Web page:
Similarly, one might expect this bookto contain some explicit list of past events the author considered Black Swans(here I am thinking of Black Swans, not Gray Swans).
Taleb's criticisms of this theory -- that it ignores Black Swans, and that future probabilities are intrinsically impossible to assess well -- have considerable validity but he doesn't make sufficiently clear the distinction between this and traditional stockbroker advice,(10) A book on (say) the impact of Empires on human history might be expected tocontain an explicit list of entities the author considered as Empires; that way, areader could analyze any asserted generality about empires by pondering whether itapplied to at least most empires on the list.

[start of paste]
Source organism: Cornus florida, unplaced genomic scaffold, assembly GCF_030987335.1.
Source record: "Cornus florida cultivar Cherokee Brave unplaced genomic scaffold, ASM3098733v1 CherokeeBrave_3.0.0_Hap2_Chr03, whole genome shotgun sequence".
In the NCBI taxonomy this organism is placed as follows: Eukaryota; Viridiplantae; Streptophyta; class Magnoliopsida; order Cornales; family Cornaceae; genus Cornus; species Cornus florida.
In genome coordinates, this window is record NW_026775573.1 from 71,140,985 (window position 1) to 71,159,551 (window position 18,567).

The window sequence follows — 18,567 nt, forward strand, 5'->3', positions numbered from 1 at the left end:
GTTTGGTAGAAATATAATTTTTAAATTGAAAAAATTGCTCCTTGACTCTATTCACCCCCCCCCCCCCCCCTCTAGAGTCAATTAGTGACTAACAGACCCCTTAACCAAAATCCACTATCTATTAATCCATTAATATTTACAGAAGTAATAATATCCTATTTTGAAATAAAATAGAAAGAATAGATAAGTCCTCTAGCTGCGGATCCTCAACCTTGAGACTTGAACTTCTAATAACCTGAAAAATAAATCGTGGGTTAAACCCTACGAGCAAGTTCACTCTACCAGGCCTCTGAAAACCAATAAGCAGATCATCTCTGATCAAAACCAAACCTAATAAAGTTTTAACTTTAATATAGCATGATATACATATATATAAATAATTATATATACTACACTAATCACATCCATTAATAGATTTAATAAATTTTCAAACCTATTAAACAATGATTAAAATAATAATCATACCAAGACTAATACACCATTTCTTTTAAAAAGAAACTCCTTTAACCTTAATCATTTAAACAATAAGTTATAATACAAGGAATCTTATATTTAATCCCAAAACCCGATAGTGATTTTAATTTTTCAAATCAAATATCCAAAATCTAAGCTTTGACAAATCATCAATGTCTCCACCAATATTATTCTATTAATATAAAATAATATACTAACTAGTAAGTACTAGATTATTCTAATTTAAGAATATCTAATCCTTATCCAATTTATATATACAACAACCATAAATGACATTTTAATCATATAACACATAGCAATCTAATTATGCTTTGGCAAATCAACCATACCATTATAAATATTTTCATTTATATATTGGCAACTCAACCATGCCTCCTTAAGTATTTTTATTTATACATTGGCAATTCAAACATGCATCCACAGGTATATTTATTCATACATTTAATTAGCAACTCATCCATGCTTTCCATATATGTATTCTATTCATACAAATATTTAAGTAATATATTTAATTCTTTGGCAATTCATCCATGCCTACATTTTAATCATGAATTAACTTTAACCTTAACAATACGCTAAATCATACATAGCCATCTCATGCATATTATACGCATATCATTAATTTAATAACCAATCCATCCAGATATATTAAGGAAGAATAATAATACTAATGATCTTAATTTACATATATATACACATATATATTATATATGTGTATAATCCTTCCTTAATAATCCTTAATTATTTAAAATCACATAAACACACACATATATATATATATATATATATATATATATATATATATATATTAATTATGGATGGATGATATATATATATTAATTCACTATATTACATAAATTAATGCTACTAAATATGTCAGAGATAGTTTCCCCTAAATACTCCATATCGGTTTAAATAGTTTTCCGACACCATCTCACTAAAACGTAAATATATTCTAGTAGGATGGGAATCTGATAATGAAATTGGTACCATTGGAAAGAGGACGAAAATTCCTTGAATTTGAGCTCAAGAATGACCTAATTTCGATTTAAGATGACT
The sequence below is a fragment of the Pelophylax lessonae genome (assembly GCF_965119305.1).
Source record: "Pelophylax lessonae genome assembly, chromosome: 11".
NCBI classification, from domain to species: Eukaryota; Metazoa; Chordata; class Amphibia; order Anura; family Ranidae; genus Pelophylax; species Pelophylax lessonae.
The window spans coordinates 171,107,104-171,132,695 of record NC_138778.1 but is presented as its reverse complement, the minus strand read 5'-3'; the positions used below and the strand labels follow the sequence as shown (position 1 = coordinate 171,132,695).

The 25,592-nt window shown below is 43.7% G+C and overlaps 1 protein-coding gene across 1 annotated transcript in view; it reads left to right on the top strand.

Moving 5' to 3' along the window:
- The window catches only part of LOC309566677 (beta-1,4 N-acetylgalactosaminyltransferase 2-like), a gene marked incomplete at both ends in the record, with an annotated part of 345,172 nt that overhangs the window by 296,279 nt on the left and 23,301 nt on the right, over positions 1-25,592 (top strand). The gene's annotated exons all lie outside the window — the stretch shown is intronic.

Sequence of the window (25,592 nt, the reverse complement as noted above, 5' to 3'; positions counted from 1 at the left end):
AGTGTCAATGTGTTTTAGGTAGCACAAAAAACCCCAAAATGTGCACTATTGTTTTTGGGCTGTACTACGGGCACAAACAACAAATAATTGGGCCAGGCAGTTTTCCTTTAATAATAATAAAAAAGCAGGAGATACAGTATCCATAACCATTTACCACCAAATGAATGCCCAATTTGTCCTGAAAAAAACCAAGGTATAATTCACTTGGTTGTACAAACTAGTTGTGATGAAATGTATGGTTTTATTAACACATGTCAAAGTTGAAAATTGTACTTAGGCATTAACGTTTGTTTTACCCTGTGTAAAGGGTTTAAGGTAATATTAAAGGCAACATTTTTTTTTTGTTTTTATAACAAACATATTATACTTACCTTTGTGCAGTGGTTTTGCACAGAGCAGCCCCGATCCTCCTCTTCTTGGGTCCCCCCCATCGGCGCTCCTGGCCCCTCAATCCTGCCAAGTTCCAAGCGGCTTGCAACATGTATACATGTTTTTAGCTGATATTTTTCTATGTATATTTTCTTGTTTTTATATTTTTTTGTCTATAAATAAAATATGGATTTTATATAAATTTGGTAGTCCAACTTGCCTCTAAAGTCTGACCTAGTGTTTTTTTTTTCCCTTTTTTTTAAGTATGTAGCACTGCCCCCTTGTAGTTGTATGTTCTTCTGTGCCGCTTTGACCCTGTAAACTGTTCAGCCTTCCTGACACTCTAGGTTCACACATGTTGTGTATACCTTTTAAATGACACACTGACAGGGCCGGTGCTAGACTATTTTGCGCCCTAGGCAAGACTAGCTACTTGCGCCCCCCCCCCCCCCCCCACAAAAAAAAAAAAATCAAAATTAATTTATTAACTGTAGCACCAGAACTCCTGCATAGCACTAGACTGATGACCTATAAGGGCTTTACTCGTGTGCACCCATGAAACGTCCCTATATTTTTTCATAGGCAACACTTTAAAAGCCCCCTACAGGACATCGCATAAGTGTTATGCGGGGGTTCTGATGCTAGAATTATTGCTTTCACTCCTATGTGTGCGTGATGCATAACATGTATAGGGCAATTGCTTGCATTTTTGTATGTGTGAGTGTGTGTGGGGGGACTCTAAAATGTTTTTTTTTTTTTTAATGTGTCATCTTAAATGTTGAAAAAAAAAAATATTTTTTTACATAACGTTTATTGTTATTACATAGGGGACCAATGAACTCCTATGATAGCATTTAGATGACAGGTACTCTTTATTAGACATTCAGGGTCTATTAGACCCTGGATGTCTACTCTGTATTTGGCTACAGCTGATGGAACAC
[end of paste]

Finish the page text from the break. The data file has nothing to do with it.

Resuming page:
If you read the book and extracted the mentioned instances, and thenread it again to see how much of the material was directly relevant to most of thelisted Black Swans, then it would be a very small proportion.
In the end this is a trivial decision making rule: I am very aggressive when I can gain exposure to positive Black Swans -- when a failure would be of small moment -- and very conservative when I am under threat from a negative Black Swan.
A "Black Swan" is defined as an event characterized [p.